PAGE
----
I remembered Mama Willingham. I remember her laughter and her zest for life and her love of God, family and friends. I remember the tales she told me of her life as a tomboy in Airmont, Mississippi and her move to Collin County as a young lady via train. I remember the day she became 100 years of age. She was quite a gal. I remember all three of the daughters:
I. MA YE WILLINGHAM HICKS born July 18, 1894 and died Nov. 1, 1982.
II. DELLA WILLINGHAM HUDDLESTON born Jan. 29, 1896 and died 1969.
III. CORA WILLINGHAM MOORE born Nov. 16, 1898.
I remember the grandchildren-Corrine Hicks Greer, Cornell Hicks, Inabeth Moore Thompson, Harroun Fay Moore and the twins, Harvey Glen and Delbert Lyn Moore … and their children, but I do not remember Papa. How I wish I had known him for I would have loved him as did everyone else in town.
Papa was the unforgettable William Edward Willingham, and Mama was Elizabeth Kelly Willingham. “Papa” and “Shorty” were the two most common names used by William. He was born September 15, 1861 in McKinney, just three blocks from the County Square. As a young lad his father, William, had come with his parents, Mr. and Mrs. Buck Willingham, and three sisters, Deliah (Board), Lou (Newsom) and a Mrs. White from Clinton, Missouri.
Young William (the first) married Anna Berry, also from Missouri. They had two children, William and Mollie (Donihoo). Anna took over the job of raising the children by herself after William I died in the Civil War. She did quite well, raising them in the Christian Church where she was a charter member. Little did she realize that in years to come one of her great grandsons would become an architect (Harvey Moore) and design the present beautiful sanctuary for the present First Christian Church at McKinney and also of Wylie as well as the new Collin County Courthouse in McKinney. It was Papa Willingham who carried the rocks to be placed by rock masons for the old courthouse.
Papa never lived any place except Collin County. He remembered the first train ride to come to Wylie and also the first which arrived in McKinney. People would meet the trains just outside the town, ride the train in by jumping on it, but at a steep grade, they would all get off and push the train until it could run on its own steam. This was quite a sport.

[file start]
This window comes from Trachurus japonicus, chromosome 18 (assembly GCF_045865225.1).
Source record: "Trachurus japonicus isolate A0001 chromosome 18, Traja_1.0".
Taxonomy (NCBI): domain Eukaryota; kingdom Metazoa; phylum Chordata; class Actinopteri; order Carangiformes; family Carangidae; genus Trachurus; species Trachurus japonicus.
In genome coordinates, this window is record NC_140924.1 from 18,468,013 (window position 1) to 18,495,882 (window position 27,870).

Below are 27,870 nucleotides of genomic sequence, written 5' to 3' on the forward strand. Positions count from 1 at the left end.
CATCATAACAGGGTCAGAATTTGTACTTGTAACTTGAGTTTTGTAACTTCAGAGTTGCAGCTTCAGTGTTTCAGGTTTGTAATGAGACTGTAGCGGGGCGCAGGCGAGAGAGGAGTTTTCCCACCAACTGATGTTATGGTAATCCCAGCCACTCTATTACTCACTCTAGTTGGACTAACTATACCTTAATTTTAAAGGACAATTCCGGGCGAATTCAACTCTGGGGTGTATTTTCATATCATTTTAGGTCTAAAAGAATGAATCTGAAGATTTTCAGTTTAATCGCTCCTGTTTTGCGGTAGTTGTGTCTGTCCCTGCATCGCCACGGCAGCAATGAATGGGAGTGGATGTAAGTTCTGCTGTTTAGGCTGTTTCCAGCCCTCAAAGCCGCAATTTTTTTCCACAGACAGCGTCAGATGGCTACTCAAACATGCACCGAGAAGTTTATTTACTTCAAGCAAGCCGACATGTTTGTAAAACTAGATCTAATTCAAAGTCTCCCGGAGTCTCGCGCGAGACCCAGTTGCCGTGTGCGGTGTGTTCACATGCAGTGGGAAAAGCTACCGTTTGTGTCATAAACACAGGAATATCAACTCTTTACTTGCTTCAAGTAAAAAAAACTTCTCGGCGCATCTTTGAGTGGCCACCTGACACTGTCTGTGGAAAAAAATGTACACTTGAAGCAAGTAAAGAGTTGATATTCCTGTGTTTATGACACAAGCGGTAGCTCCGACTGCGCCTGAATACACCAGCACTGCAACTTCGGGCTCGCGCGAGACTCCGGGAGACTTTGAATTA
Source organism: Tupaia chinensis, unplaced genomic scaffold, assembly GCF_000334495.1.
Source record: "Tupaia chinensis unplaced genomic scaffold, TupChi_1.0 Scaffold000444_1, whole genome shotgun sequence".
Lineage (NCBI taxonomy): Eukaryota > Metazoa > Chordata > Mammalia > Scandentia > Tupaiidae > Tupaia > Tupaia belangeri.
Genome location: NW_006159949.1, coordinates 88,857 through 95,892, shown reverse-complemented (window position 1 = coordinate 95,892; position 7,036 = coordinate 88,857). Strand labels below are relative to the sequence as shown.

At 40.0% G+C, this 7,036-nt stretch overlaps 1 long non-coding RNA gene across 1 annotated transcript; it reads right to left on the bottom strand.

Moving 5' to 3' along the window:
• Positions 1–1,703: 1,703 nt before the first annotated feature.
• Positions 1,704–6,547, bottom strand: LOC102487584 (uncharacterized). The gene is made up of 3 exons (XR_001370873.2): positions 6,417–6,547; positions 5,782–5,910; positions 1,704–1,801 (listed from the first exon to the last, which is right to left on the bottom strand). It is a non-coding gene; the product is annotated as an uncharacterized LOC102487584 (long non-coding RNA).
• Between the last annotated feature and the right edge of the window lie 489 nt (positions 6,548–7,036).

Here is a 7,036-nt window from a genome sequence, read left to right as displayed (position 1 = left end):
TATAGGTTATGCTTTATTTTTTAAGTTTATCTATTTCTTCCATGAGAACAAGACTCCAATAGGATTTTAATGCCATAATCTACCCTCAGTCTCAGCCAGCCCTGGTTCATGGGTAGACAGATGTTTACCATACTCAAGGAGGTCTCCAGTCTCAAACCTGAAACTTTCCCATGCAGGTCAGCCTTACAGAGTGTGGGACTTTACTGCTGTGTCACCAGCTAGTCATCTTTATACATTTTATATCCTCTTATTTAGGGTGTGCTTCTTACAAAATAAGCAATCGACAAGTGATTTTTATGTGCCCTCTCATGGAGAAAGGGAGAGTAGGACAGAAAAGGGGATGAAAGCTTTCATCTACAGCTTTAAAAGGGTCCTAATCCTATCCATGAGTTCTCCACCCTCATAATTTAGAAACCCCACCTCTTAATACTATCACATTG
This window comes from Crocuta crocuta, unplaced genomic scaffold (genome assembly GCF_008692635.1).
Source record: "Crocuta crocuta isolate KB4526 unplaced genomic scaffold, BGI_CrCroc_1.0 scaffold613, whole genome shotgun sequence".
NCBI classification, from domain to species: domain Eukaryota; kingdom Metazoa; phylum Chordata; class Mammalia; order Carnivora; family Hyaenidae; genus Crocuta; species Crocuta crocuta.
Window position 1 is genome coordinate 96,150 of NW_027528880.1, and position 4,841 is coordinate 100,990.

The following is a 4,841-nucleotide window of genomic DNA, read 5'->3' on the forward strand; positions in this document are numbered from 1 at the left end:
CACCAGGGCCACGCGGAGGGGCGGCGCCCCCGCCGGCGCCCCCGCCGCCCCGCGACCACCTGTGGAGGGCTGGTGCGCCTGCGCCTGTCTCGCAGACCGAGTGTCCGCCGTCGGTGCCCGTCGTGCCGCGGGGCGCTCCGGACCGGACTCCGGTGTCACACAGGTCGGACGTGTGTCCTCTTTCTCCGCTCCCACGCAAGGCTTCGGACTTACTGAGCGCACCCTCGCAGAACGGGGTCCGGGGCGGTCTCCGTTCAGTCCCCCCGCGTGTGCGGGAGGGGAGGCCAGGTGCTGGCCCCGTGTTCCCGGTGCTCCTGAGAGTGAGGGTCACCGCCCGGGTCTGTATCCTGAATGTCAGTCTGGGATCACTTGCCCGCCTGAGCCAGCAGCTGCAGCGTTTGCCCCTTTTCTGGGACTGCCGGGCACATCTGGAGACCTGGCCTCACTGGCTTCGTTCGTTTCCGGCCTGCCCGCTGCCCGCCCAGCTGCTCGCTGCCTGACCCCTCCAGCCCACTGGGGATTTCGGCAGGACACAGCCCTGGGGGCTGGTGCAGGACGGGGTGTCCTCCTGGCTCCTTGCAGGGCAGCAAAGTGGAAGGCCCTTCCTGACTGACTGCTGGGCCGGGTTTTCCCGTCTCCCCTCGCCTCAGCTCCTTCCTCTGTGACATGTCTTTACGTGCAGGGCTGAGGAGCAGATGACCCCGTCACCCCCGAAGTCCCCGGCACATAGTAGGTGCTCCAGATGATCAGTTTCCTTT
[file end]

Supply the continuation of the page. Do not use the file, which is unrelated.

On August 31, 1892 in Farmersville wedding bells pealed for William Willingham and Elizabeth Kelly. Into this happy home came three daughters (mentioned above) and the mother of Elizabeth, Mrs. Leuvine Kelly of Mississippi. Her deceased husband was William Kelley of Mississippi and Ireland. To finish filling the home were the four orphan children of Mama’s sister-Andrew, Henry, Tom and Lou Jordon. No partiality was shown among the children. All were given the best care and material blessings that could be afforded.
In McKinney Papa met the Burns brothers – Darl and Andrew-who persuaded him to come to the little burgh of Wylie in the southern part of the county. After a few years of farming, which were not prosperous, Papa listened as they asked him to open a meat market. The prospects were good, but Papa could find no home for his growing family in this wild young town. After four weeks he did find a two-room house which he moved his family of nine into. Two months later he purchased a home at West Elliott and Keefer. The date was December 2,1900. Today his daughter, Cora Moore, still lives there.
In 1900 there were only a few homes here, a hotel, a meat market, a Baptist Church, Methodist Church, Primitive Baptist Church, Christian Church and a few other businesses. The school was a two-story frame which was used by all grades. The weekly paper was called “The Rustler” and was published by J.B. Baskette, whose wife was Mama’s best friend.
Everyone enjoyed life at the Willingham home. The home was always crowded, especially at Christmas. This was the most wonderful time of all. After the Community Tree on Christmas Eve the family would return home to await St. Nick as they hung up their stockings. On Christmas morn all were up early. The children played with new toys while adults and children alike exchanged happy thoughts over the festive turkey and trimmings.
Papa died June 17, 1951, several months after celebrating his and Mama’s 59th Wedding Anniversary. Mama, who was born in Mississippi November 12, 1871, lived to be past 100 years old and the oldest citizen of Collin County. She was present at the Golden Wedding Anniversary of each of her daughters, which were all held in Wylie. She passed to her reward May 18, 1972. One of her favorite sayings exemplifies this dear lady. It goes:
Love the truth and shun the wrong, And then no day will seem too long.